558 N. Main St., Prineville, OR 97754 | (541) 447-6205
Charting a new path for the Humane Society
Stephen Drynan began his job as the new executive director for the Humane Society of the Ochocos on Jan. 1, 2013
Stephen Drynan is the new Executive Director for the Humane Society of the Ochocos
January 24, 2013
The Humane Society of the Ochocos has a new executive director, and the new hire is optimistic that he can make a financial impact, while offering more transparency to the organization.
Stephen Drynan was the business manager for Home At Last, a non-kill private animal shelter in The Dalles, Ore., before taking the position in Prineville. His wife was the operations manager, and together they ran the co-directorship of the shelter.
Drynan brings with him strong money-management skills. In The Dalles, he handled grant administration, fundraising efforts, and all fiscal-related responsibilities in his past position.
He commented that some of the challenges he anticipates in his new role include repairing relationships in the community, as well as expanding on networking with the community to get animals adopted out of the shelter.
“Showing people that we are going to be financially solvent is going to be a big part of it,” Drynan added. “We are here on a County and City contract, and people want to know where their money is going and why.”
He indicated that he wants there to be transparency in the organization, and he would have no problem explaining where all of the funds are allocated, for what programs, and how it goes there.
City of Prineville Manager Steve Forrester said that short-term, the City has made a commitment to support the Humane Society.
“We are looking for some positive feedback, some strategic planning, and some opportunities for us to feel that we are getting an equitable amount of value out of our relationship with them, so I think that is possible,” he added.
Forrester said that the council has had some questions, and they have worked through those up to this point.
“We are looking to strengthen the relationship as we go forward.”
Another challenge Drynan foresees is getting out and doing fundraisers. Drynan already has plans in the works for two upcoming fundraisers, beginning Feb. 1. One includes an advertisement program for a new van, with the advertisements to be displayed on the van. The other fundraiser will include a dinner, dance, and silent auction in April. Currently, he is also working on an ongoing fundraiser with a can and bottle recycling project at the shelter.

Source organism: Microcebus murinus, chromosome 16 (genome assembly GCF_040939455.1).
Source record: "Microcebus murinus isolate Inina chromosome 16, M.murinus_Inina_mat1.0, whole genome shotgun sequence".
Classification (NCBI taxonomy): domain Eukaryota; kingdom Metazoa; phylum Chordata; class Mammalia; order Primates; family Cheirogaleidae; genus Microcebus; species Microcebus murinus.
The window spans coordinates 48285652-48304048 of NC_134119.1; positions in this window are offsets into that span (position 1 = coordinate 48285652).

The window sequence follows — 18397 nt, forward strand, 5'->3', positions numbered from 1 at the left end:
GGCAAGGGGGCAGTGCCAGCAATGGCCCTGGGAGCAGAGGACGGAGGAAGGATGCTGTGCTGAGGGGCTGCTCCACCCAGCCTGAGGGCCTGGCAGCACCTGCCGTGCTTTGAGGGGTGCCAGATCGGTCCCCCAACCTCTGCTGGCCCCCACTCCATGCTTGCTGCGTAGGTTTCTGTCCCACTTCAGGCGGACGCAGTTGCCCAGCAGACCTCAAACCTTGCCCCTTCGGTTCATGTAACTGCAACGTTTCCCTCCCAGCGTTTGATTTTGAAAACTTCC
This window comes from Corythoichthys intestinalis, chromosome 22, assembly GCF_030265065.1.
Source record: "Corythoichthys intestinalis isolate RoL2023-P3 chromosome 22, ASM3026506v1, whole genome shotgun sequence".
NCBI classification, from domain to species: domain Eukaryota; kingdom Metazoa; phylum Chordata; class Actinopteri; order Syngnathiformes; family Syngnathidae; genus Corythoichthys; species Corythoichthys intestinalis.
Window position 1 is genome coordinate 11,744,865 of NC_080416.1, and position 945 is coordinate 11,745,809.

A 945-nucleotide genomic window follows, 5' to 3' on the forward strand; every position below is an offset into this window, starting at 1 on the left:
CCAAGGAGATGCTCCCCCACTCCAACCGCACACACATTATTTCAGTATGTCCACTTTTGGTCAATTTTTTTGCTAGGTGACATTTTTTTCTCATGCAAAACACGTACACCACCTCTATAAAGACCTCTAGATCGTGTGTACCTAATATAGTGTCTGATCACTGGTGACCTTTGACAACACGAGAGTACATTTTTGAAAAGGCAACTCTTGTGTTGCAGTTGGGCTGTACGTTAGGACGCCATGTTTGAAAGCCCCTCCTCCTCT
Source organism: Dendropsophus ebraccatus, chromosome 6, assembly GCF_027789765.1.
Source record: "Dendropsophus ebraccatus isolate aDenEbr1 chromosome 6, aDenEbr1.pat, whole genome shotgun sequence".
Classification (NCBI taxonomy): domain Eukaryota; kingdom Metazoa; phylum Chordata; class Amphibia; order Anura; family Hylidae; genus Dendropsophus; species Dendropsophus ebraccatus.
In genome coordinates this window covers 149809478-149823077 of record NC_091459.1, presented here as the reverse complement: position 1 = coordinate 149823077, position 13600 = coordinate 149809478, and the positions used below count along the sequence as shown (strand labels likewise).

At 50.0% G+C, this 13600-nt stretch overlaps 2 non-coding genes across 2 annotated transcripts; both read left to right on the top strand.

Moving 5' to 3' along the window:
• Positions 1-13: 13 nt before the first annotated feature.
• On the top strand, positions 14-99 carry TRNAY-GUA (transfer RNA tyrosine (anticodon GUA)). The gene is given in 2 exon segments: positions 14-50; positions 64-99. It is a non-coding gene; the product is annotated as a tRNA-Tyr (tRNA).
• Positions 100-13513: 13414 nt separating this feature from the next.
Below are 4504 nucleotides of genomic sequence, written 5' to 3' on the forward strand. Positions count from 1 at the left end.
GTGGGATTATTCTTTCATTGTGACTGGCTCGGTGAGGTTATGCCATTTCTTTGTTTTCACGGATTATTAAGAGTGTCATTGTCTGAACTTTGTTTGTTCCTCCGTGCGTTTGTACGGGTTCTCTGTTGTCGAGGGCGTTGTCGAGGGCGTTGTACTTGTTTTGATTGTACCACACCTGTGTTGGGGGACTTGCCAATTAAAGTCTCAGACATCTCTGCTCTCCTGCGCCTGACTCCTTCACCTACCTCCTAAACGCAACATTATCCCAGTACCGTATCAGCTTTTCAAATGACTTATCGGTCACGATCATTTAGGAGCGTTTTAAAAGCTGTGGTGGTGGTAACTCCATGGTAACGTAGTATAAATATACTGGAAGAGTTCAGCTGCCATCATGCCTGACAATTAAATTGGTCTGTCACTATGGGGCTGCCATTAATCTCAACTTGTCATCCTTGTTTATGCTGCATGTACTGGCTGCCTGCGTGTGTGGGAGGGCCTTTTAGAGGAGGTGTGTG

In December, the shelter adopted 63 animals. These numbers are up significantly from previous months. Drynan noted that they will also be making some physical changes to the shelter.
“We are going to be doing serious work with the shelter,” he said.
They will be revamping their cat room and eliminating the cat cages and replacing them with “cat condos.” On the front wall, he indicated that they will begin a retail program, where they will sell high-quality dog food for a reasonable price.
“That retail program is another way to fund your administrative expenses,” he said.
Board Chair for the Humane Society Greg Lynch, commented Wednesday that the shelter has become a more sophisticated enterprise than when it initially began. The amount of animals that the shelter has taken and in and become responsible for has also increased significantly over the years.
“It has become a much-more complex business enterprise than what it has been in the past.”
He said that the Humane Society Board is relatively new, with a total of six members.
“We needed a long-term manager, and found Steve and his wife,” said Lynch. “He has, in this very short period of time, has been extraordinarily successful in implementing and establishing policies and procedures.”
He added that Drynan has rekindled relationships with a strong volunteer force, and the amount of adoptions is up significantly.
Board member Bill Zelenka stated that Drynan’s position is appointed by the Humane Society Board of Directors, and the new hire also answers to the board. The shelter is funded by the City and County—who each contribute $3,000 per month, as well as a stipend from a trust account. Other sources of funding include adoption fees, grants, and donations from the community. He stressed that Drynan’s salary is not dependent upon fundraising, although fundraising is a big part of his job.
“Our long-term goal is to become fully-integrated into the Crook County Community,” emphasized Lynch. “We want people to consider our shelter as their shelter.”
The Humane Society of the Ochocos Board of Directors:
Tom MacDonald, Bill Zelenka, Ellen Krider, Daina Vitolins, Tamra McKie, and Board Chair Greg Lynch.
The Humane Society hours to the public are Tuesday through Sunday, 10 a.m. to 5 p.m.
To reach the shelter, call 541-447-7178